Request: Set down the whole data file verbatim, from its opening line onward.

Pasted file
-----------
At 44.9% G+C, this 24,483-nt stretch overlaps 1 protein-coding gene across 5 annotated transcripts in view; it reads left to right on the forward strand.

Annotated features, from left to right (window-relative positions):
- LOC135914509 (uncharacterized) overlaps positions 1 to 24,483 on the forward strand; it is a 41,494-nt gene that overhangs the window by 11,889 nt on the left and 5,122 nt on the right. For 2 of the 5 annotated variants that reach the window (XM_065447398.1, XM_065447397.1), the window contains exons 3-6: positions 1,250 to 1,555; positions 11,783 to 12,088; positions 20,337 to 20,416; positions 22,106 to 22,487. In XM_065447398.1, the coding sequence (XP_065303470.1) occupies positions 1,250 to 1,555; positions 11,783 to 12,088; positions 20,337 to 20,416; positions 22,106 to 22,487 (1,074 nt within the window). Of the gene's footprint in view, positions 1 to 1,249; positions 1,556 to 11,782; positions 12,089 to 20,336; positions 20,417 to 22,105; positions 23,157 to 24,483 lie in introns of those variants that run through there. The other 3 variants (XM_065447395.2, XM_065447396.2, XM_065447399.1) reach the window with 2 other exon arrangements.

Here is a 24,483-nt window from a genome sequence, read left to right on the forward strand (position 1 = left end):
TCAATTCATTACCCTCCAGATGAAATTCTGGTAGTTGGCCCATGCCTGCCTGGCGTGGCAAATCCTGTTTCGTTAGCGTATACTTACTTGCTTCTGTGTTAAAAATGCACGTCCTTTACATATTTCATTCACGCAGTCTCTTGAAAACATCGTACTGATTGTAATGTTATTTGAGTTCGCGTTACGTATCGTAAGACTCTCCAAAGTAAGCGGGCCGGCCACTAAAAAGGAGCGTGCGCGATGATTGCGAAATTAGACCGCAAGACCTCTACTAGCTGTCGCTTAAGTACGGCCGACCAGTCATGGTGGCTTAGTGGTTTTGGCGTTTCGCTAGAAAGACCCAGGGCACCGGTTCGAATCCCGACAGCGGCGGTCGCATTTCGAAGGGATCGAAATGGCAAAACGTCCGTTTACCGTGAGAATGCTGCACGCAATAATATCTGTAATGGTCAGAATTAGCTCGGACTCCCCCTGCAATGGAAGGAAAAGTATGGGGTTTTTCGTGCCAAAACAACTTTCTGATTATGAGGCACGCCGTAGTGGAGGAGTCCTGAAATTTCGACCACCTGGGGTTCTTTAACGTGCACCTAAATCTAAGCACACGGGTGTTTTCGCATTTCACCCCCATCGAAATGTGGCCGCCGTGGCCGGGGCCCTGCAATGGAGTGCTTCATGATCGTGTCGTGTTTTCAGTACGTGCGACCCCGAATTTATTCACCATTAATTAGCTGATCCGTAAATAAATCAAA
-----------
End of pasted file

At 44.9% G+C, this 24,483-nt stretch overlaps 1 protein-coding gene across 5 annotated transcripts in view; it reads left to right on the forward strand.

Annotated features, from left to right (window-relative positions):
- LOC135914509 (uncharacterized) overlaps positions 1 to 24,483 on the forward strand; it is a 41,494-nt gene that overhangs the window by 11,889 nt on the left and 5,122 nt on the right. For 2 of the 5 annotated variants that reach the window (XM_065447398.1, XM_065447397.1), the window contains exons 3-6: positions 1,250 to 1,555; positions 11,783 to 12,088; positions 20,337 to 20,416; positions 22,106 to 22,487. In XM_065447398.1, the coding sequence (XP_065303470.1) occupies positions 1,250 to 1,555; positions 11,783 to 12,088; positions 20,337 to 20,416; positions 22,106 to 22,487 (1,074 nt within the window). Of the gene's footprint in view, positions 1 to 1,249; positions 1,556 to 11,782; positions 12,089 to 20,336; positions 20,417 to 22,105; positions 23,157 to 24,483 lie in introns of those variants that run through there. The other 3 variants (XM_065447395.2, XM_065447396.2, XM_065447399.1) reach the window with 2 other exon arrangements.

Here is a 24,483-nt window from a genome sequence, read left to right on the forward strand (position 1 = left end):
TCAATTCATTACCCTCCAGATGAAATTCTGGTAGTTGGCCCATGCCTGCCTGGCGTGGCAAATCCTGTTTCGTTAGCGTATACTTACTTGCTTCTGTGTTAAAAATGCACGTCCTTTACATATTTCATTCACGCAGTCTCTTGAAAACATCGTACTGATTGTAATGTTATTTGAGTTCGCGTTACGTATCGTAAGACTCTCCAAAGTAAGCGGGCCGGCCACTAAAAAGGAGCGTGCGCGATGATTGCGAAATTAGACCGCAAGACCTCTACTAGCTGTCGCTTAAGTACGGCCGACCAGTCATGGTGGCTTAGTGGTTTTGGCGTTTCGCTAGAAAGACCCAGGGCACCGGTTCGAATCCCGACAGCGGCGGTCGCATTTCGAAGGGATCGAAATGGCAAAACGTCCGTTTACCGTGAGAATGCTGCACGCAATAATATCTGTAATGGTCAGAATTAGCTCGGACTCCCCCTGCAATGGAAGGAAAAGTATGGGGTTTTTCGTGCCAAAACAACTTTCTGATTATGAGGCACGCCGTAGTGGAGGAGTCCTGAAATTTCGACCACCTGGGGTTCTTTAACGTGCACCTAAATCTAAGCACACGGGTGTTTTCGCATTTCACCCCCATCGAAATGTGGCCGCCGTGGCCGGGGCCCTGCAATGGAGTGCTTCATGATCGTGTCGTGTTTTCAGTACGTGCGACCCCGAATTTATTCACCATTAATTAGCTGATCCGTAAATAAATCAAA